A Few Thoughts on Thomas Kinkade

"...it burns, but does not consume." Candlelight Cottage, by Thomas Kinkade
"...it burns, but does not consume." Candlelight Cottage, by Thomas Kinkade

Thomas Kinkade passed away earlier this week, aged 54, leaving behind a troubled legacy and art that was like a Fabrege egg, revealing itself to be empty if you peered beyond the glittery surface. I won’t concern myself here with Kinkade’s personal demons; plenty of others have covered that territory far more expertly, and in more depth, than I could manage. I’d rather address his art, which at one time was speculated to hang in somewhere upward of one fifth of all American homes.

Some time ago, I wrote of the dangers of trying to please everyone, and singled out Kinkade as one artist whose work points up the dangers of doing that; playing it that safe might earn you millions (indeed, Kinkade built an empire that branched beyond painting to retail, publishing and real estate), but it’s not really going to challenge anyone.

The artist’s work was often derided as kitsch, but this was no ordinary kitsch. Milan Kundera once famously said, “Kitsch is the inability to admit that shit exists.”* Therein lies one major problem I have with Kinkade’s art. To paraphrase Eric Idle, sometimes life’s a piece of shit when you look at it. Denying that won’t make it any less so, and making art in that spirit ends up producing the very thing it denies.

Further along, Kundera states:

In the realm of totalitarian kitsch, all answers are given in advance and preclude any questions. It follows, then, that the true opponent of totalitarian kitsch is the person who asks questions. A question is like a knife that slices through the stage backdrop and gives us a look at what lies hidden behind it.

Yet another problem: in order to provide answers, you first have to figure out the questions you’re going to ask. The artist’s work has been called “life affirming” by his fans, who are legion, but if anything it’s bleak beneath the forced cheer of its exterior; it brooks no questions, no challenges are issued or accepted, so that the only thing left is an exercise in nihilism that occludes the future by denying the present as it is, or the past as it really was.

***

I think we ought to read only the kind of books that wound or stab us. If the book we’re reading doesn’t wake us up with a blow to the head, what are we reading for? So that it will make us happy, as you write? Good Lord, we would be happy precisely if we had no books, and the kind of books that make us happy are the kind we could write ourselves if we had to. But we need books that affect us like a disaster, that grieve us deeply, like the death of someone we loved more than ourselves, like being banished into forests far from everyone, like a suicide. A book must be the axe for the frozen sea within us. — Franz Kafka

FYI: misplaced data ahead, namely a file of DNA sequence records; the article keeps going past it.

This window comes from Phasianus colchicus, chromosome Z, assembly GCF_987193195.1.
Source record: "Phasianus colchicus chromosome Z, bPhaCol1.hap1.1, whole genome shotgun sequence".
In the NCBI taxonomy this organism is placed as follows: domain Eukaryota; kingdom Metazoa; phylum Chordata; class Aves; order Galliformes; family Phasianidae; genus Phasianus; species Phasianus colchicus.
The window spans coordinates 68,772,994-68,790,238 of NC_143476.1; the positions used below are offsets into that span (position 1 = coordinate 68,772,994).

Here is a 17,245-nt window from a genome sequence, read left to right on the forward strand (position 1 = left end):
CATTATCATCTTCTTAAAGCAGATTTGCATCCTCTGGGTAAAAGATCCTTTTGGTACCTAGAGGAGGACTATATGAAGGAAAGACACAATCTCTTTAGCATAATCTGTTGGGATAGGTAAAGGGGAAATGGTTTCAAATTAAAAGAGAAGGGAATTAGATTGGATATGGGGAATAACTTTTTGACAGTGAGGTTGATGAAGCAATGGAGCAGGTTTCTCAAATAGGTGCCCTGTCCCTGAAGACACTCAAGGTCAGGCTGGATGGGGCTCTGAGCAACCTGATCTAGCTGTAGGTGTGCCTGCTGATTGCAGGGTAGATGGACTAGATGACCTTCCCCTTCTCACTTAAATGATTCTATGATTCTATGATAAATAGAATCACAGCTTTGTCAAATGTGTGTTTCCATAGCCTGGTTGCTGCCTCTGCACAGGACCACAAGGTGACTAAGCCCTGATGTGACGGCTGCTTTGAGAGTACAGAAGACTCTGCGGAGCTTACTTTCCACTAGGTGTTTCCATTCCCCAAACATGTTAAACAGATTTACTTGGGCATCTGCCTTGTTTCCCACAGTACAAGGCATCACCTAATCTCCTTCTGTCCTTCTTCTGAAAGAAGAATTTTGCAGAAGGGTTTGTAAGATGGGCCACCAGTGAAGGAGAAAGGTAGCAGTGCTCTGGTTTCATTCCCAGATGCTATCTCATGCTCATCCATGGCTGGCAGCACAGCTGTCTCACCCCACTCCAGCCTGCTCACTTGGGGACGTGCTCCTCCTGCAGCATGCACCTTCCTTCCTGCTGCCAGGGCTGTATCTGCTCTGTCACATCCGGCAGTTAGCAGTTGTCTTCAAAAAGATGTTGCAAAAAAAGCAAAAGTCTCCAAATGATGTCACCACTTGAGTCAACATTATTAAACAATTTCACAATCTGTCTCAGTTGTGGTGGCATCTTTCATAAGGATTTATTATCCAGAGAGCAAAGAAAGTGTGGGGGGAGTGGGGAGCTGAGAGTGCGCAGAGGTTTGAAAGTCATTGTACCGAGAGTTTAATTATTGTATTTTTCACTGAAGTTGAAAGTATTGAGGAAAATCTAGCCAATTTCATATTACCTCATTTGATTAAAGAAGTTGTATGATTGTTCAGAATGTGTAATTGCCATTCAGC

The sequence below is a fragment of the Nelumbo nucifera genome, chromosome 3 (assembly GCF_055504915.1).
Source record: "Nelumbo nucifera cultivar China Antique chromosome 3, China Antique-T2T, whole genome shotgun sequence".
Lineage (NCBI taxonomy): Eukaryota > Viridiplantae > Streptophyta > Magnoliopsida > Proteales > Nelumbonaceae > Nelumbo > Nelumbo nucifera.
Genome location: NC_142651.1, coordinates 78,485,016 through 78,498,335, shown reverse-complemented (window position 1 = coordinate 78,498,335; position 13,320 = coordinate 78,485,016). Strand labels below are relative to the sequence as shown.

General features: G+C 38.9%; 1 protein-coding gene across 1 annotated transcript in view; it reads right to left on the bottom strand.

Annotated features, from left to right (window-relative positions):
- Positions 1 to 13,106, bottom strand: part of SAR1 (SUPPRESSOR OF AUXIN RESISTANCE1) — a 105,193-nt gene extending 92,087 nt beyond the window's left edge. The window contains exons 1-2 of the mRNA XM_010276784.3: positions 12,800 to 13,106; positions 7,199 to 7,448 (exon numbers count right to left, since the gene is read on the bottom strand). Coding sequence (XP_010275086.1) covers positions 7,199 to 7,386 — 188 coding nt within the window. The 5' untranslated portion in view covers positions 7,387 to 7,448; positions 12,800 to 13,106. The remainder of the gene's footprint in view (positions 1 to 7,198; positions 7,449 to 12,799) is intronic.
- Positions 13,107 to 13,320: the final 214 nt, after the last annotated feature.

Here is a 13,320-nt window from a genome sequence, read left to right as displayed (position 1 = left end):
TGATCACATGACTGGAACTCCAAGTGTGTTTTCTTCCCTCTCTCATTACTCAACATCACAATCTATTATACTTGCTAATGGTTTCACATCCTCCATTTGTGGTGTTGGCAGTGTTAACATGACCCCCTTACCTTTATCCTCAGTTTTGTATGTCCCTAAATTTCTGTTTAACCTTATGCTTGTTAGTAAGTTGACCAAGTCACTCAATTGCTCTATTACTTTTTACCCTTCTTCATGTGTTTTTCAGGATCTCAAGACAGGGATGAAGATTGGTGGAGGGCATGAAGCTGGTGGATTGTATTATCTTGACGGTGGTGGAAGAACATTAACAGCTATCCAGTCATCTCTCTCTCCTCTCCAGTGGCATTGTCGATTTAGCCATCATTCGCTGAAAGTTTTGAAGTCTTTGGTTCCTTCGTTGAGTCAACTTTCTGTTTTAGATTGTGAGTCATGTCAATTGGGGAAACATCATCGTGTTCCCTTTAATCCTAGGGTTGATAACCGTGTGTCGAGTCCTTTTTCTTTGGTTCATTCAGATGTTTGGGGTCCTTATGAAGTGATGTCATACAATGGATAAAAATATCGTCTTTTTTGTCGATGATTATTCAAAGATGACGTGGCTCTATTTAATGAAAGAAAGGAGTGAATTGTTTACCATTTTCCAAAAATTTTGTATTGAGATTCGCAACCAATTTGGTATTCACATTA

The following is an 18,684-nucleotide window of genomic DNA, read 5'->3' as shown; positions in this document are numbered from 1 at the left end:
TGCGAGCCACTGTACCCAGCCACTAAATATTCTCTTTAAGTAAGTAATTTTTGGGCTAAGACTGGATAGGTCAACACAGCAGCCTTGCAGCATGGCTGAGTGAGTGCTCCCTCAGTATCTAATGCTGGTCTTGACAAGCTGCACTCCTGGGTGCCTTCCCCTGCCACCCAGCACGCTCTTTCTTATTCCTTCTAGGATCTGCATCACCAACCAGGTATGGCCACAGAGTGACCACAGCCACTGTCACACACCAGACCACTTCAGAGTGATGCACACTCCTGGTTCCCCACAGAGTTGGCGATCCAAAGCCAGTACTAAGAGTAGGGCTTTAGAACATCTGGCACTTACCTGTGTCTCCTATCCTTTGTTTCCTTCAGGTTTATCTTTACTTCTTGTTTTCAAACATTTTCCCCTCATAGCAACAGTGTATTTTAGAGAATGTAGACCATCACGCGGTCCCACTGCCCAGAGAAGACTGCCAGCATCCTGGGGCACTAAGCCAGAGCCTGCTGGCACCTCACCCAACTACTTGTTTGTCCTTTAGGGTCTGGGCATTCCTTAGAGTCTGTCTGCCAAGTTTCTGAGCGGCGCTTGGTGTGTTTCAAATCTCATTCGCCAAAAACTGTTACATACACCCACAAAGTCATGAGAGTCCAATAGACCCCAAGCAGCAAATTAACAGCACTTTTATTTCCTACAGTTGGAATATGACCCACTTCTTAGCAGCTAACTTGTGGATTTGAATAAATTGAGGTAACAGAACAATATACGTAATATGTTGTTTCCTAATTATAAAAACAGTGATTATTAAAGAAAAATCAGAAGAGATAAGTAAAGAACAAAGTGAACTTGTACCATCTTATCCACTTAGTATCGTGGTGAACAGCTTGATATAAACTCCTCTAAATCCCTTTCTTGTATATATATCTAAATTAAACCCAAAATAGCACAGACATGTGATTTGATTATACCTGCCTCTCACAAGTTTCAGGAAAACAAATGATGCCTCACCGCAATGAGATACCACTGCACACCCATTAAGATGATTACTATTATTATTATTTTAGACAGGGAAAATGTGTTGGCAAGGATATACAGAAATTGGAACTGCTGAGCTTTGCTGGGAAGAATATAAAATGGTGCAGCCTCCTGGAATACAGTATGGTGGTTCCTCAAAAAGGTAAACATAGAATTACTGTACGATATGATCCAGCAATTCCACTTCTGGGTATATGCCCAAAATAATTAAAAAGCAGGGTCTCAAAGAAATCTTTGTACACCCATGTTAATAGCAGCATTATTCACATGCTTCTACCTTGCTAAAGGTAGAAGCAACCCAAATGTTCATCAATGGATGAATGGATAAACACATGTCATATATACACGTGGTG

While that quotation’s stuck with me since the first time I read it half a lifetime ago, I don’t agree 100% of the time with Kafka. There’s a time and place for escape and simplicity. As with everything else, though, something needs to balance that simplicity — something, in short, needs to acknowledge the bumps and imperfections, acknowledge that life itself isn’t all sunshine and roses, rendered in your medium of choice. Art, whether we’re talking about literature, music, painting, or photography, isn’t strictly a representational medium, after all; it’s also an interpretive medium. It’s a lens through which we can see the world from another perspective, at some times getting the wide angle that allows us to see the wood for the trees, and others allowing us to zoom in on, and maybe understand a bit better, that which we would otherwise overlook or take for granted.

As Kafka reminds us, we can make art that makes us happy for ourselves. What’s harder to find than happiness — which, after all, is pretty transient if you stop to think about it — is the joy that comes from those flashes that happen in the creative process that hint to us that we’re thisclose to getting it right after falling short so often. And, in the end, that’s perhaps Kinkade’s biggest failing. The payoff (what there is of it) feels empty, devoid of joy or even happiness, because it really didn’t take much effort to get there. There’s no puzzlement, no Kafkaesque blow to the head, or even the belly laugh that comes from a punchline that whacks your funnybone like a bolt from the blue. All that’s left in the end amounts to a pile of oilcolors stacked before a mirror, reflecting nothing but themselves.

*From an extended meditation on kitsch that appears about halfway through his wonderful novel The Unbearable Lightness of Being

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